Student Government Holds Paper Ballot Elections After an Electronic Glitch

Photo credit: Angel Adegbesan.

By Angel Adegbesan

The Student Government Association held a second special election from Nov. 12 to Nov. 16 with paper ballots due to a glitch in the software used to vote electronically in the first one.

The special election was held initially with an electronic ballot that allowed students to vote from 9 a.m. to 9 p.m. on Oct 25. But, a paper ballot was issued to 97 students who were allegedly disenfranchised due to the glitch. They were given a week to vote again between the 12th and 16th.

There was an error in the voting system that was discovered by a student and reported to Journalism Professor Thomas Moore, the chair of the Senate Election Committee (SEC) and Dr. Jean Phelps, a member of the Student Elections Review Committee (SERC), according to Vincent Banrey, the vice president of Student Development.

The error made it impossible for students to vote for less than four candidates but allowed voters to vote for all 10 candidates despite instructions saying that people could only choose up to four people. The error was discovered at approximately 12:30 p.m. and eBallot, the company that renders the service to York was alerted and the error was fixed, Banrey added.

The SEC met and discussed possible solutions that would not require another whole election. It resulted in a recommendation of a paper ballot voting system that would allow the 97 students to vote, to the SERC. The SERC reviewed the recommendation and approved it.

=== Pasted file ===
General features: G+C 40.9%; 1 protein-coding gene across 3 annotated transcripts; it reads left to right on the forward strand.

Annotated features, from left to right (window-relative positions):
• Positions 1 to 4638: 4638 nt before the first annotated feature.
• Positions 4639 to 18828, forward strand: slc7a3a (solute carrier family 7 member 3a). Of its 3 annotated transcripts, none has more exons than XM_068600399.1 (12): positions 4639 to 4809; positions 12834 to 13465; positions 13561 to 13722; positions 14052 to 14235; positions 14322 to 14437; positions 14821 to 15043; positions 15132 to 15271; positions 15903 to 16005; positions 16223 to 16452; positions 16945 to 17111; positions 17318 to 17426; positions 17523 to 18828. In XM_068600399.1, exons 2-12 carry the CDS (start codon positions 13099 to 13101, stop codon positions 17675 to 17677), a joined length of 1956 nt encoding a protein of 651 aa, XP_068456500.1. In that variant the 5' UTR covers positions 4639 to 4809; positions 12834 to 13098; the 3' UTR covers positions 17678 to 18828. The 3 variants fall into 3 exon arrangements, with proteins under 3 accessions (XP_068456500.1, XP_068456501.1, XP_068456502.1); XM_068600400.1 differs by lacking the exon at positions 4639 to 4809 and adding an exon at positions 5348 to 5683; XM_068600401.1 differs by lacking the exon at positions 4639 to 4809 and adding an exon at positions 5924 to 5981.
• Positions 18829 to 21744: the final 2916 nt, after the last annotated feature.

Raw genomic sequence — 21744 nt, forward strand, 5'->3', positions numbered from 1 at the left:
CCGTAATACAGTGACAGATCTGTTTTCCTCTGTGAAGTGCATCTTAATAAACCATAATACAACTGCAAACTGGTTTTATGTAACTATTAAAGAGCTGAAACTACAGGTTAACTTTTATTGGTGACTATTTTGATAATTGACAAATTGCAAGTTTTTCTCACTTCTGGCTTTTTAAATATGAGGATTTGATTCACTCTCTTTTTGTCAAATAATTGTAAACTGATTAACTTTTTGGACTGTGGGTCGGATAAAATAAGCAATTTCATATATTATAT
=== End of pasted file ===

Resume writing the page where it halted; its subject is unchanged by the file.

An email was sent out on Nov. 9 to the selected students who voted between 9 a.m. and 12:30 p.m. during the electronic elections to urge them to vote again via paper ballot. The original electronic vote became  invalidated and was not counted towards the election. The candidates were also notified about the glitch in the system. Another reminder email was sent out to the voters on Nov. 12, according to Banrey.

“We try to make it as transparent as possible so that there are no problems,” Banrey said.

On Monday Nov. 19 the SERC met and reviewed the results and certified the paper ballot election. The four winning candidates were also notified of their victories.

For the first time in three years SGA held a competitive and democratic election for it’s senatorial board. The special election had ten candidates running for 4 seats on the board.

The special election took place because the association had failed again to garner enough candidates for it’s senatorial board of 32 last Spring. The previous election had 28 candidates running for 32 seats in an undemocratic election. All of them won the election.

According to the SEC, over ten students picked up the paperwork to get petitions from the student body to become a candidate, but there were only ten students who qualified to become candidates.  

Danielle James, the SGA president insists that the association’s doors are always open and welcoming to anyone interested in joining or working with student government.

“We hope that allowing them to work alongside us will spark an interest,” said James, a senior majoring in Business Administration and Human Resources. “We’re trying to create that opportunity for everyone that wants to be involved.”

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